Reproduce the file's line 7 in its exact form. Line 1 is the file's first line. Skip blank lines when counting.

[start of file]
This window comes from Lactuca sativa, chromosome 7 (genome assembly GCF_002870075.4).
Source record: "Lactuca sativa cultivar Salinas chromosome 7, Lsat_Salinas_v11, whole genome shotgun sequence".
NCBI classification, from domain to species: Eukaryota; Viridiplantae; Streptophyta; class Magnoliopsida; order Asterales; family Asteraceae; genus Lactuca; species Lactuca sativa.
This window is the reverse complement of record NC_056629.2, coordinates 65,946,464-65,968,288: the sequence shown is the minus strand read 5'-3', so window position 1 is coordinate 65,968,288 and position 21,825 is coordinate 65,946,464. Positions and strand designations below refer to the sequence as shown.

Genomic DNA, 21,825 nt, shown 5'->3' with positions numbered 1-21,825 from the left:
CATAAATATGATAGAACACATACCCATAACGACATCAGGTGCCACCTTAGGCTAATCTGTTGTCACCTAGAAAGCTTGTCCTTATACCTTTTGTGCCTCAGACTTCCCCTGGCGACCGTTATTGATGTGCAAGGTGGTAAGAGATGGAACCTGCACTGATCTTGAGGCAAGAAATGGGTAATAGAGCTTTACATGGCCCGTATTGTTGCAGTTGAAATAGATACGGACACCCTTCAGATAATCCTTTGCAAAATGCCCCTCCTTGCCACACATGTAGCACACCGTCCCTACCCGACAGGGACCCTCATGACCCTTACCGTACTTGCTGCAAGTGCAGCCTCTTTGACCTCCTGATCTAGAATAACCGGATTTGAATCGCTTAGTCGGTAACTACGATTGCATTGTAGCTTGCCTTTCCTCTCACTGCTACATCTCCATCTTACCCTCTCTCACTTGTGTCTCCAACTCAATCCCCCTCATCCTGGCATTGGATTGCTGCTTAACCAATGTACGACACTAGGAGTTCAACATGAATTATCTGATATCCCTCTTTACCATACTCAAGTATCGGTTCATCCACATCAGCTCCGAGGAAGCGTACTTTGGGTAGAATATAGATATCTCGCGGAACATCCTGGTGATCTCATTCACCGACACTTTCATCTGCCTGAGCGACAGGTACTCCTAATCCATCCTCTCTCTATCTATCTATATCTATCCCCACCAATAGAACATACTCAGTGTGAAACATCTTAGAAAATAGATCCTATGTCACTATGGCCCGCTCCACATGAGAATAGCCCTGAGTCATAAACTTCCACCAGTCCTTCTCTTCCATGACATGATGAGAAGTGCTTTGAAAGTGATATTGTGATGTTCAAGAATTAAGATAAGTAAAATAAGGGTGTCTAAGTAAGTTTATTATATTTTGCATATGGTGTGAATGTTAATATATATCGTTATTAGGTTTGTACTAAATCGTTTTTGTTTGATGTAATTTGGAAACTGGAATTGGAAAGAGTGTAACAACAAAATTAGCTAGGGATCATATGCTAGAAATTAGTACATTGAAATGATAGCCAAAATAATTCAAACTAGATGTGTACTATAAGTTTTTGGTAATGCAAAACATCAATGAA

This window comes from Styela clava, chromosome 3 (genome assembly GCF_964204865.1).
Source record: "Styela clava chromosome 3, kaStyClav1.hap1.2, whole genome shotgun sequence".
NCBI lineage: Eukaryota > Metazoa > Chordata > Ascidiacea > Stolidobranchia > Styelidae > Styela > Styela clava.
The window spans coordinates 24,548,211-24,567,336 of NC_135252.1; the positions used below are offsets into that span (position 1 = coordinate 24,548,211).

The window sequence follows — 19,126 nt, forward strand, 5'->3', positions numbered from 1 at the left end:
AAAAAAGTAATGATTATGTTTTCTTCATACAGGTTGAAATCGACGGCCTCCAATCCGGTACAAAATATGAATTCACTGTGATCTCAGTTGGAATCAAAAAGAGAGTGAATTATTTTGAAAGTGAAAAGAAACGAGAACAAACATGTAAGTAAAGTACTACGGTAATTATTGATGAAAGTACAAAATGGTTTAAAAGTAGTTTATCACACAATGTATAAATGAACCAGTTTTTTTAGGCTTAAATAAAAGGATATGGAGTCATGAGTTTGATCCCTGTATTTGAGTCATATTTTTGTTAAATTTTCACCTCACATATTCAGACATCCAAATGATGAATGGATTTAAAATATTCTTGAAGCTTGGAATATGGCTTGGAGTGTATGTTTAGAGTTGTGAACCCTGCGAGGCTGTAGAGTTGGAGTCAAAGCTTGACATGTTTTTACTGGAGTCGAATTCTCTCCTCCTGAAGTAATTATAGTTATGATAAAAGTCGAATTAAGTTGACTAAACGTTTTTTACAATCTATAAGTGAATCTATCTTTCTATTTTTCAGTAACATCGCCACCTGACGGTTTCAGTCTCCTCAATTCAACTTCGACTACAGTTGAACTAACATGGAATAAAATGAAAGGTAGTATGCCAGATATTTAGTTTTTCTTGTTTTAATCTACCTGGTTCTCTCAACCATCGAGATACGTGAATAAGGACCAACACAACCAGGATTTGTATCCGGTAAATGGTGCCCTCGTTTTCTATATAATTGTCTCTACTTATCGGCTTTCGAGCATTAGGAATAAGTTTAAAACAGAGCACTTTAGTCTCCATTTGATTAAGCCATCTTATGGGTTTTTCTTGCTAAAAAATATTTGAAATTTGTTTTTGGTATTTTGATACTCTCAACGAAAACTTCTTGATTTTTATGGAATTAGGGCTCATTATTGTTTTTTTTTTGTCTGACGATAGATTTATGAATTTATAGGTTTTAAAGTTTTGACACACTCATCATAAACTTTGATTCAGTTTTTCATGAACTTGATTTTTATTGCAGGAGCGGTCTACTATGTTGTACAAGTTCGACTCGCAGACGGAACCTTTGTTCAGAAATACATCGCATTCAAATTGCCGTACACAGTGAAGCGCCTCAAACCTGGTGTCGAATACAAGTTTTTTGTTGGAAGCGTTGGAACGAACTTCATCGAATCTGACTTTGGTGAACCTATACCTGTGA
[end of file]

This window comes from Styela clava, chromosome 3 (genome assembly GCF_964204865.1).